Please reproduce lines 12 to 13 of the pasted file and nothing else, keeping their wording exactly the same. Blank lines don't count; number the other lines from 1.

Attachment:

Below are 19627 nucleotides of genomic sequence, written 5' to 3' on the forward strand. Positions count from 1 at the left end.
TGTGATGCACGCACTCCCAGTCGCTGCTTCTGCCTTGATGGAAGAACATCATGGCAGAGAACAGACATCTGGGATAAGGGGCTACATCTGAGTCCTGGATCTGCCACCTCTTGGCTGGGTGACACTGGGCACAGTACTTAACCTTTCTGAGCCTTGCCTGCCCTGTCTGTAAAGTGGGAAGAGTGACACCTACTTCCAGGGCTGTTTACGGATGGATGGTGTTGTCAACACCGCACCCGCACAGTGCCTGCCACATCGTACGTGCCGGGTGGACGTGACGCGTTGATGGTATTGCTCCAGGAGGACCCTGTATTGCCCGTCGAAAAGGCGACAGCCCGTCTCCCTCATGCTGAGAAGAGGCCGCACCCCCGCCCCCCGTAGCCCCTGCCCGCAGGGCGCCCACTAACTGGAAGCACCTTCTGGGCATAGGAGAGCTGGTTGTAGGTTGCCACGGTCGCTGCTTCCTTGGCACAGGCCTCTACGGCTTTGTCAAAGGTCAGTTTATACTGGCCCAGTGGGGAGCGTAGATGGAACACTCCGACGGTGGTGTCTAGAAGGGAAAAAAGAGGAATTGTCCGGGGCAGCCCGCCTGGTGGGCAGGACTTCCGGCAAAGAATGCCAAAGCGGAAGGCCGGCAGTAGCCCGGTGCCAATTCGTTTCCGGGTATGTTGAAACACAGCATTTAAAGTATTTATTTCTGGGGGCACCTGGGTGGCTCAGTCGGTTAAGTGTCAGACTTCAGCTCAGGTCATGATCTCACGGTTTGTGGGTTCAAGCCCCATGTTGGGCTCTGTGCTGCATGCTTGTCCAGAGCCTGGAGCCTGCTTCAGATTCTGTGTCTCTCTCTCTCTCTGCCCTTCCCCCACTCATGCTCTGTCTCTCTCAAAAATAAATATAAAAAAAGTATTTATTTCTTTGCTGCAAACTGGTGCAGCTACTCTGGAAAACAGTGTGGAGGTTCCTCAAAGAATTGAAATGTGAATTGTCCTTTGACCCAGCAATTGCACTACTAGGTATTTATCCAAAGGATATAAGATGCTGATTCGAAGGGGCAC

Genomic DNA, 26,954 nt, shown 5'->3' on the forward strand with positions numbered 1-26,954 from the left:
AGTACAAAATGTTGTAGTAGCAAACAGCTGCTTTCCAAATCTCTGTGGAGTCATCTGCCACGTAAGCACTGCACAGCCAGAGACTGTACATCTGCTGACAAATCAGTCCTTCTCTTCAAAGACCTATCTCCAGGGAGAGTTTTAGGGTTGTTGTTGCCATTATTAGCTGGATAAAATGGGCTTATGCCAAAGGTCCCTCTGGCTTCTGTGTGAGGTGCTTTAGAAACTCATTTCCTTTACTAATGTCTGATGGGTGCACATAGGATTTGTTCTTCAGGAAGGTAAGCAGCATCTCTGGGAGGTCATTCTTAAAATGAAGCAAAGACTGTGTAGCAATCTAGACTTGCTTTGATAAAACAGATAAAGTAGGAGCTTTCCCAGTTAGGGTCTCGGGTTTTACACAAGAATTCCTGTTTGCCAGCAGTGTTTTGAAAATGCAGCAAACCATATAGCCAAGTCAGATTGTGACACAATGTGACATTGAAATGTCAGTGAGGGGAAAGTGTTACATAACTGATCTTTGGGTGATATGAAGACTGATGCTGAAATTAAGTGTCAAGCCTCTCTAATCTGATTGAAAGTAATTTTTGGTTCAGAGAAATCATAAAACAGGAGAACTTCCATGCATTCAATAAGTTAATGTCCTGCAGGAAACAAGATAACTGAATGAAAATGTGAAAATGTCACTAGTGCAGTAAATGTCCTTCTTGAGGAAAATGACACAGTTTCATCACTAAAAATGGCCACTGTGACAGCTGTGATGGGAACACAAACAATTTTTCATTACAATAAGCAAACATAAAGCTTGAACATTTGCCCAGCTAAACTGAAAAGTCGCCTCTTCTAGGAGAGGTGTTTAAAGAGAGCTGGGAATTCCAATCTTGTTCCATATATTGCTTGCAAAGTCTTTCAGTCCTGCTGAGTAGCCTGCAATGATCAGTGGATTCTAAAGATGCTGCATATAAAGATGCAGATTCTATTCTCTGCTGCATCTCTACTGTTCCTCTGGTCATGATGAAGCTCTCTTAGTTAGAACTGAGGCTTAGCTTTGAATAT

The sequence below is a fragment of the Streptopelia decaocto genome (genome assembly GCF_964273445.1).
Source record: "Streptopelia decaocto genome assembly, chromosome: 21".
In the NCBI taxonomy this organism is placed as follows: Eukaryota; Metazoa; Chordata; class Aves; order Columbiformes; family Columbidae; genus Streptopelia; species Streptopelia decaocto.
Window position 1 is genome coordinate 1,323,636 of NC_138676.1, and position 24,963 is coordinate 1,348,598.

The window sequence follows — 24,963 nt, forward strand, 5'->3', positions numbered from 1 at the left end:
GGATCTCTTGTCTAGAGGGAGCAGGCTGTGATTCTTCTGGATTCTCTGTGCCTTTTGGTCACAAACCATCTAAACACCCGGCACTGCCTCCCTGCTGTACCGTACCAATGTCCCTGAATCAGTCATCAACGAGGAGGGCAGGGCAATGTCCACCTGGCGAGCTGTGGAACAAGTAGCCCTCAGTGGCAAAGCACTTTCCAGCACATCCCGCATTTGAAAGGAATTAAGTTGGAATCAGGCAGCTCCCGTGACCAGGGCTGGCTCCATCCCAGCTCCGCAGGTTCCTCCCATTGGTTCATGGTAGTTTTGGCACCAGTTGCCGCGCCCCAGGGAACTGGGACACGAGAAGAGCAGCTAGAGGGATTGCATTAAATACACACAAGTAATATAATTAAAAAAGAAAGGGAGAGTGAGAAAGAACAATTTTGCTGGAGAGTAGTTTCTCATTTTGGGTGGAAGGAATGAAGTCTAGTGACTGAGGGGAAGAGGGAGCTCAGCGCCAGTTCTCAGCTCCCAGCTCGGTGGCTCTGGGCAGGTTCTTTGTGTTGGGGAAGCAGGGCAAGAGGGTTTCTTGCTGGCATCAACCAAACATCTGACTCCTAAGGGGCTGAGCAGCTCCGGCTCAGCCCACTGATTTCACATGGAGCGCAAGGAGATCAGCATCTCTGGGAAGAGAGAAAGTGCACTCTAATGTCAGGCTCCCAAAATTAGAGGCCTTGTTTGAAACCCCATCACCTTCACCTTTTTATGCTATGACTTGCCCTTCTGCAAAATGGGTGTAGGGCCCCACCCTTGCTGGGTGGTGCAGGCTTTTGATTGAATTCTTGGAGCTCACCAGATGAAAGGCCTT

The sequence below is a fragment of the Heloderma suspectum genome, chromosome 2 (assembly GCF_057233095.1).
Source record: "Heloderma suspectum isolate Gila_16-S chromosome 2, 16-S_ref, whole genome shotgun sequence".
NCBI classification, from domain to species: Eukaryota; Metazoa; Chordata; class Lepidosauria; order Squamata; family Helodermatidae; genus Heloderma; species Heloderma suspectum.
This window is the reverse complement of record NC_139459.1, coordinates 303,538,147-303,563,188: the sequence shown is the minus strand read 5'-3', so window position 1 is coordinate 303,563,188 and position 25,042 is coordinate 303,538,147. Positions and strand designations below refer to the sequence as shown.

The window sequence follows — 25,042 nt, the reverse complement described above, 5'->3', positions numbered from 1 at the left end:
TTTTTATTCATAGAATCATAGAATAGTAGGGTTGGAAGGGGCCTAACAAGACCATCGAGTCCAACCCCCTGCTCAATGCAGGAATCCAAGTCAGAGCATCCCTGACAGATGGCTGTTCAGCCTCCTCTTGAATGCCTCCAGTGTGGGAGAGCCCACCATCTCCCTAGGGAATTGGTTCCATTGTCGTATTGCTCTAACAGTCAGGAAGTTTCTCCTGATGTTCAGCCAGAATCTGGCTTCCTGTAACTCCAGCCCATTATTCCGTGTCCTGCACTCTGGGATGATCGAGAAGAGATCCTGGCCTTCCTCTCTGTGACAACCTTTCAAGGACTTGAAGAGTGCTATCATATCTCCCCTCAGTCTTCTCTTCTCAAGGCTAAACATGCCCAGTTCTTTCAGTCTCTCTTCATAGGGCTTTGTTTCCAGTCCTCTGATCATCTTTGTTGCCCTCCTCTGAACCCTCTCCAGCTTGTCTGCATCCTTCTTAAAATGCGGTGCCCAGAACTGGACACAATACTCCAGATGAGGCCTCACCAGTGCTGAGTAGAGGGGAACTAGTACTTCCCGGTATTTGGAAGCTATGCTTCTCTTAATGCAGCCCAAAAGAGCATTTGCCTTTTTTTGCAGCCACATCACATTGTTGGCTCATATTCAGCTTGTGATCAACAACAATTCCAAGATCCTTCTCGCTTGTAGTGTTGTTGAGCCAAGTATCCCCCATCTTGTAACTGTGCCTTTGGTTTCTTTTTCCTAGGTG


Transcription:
Source record: "Heloderma suspectum isolate Gila_16-S chromosome 2, 16-S_ref, whole genome shotgun sequence".
NCBI classification, from domain to species: Eukaryota; Metazoa; Chordata; class Lepidosauria; order Squamata; family Helodermatidae; genus Heloderma; species Heloderma suspectum.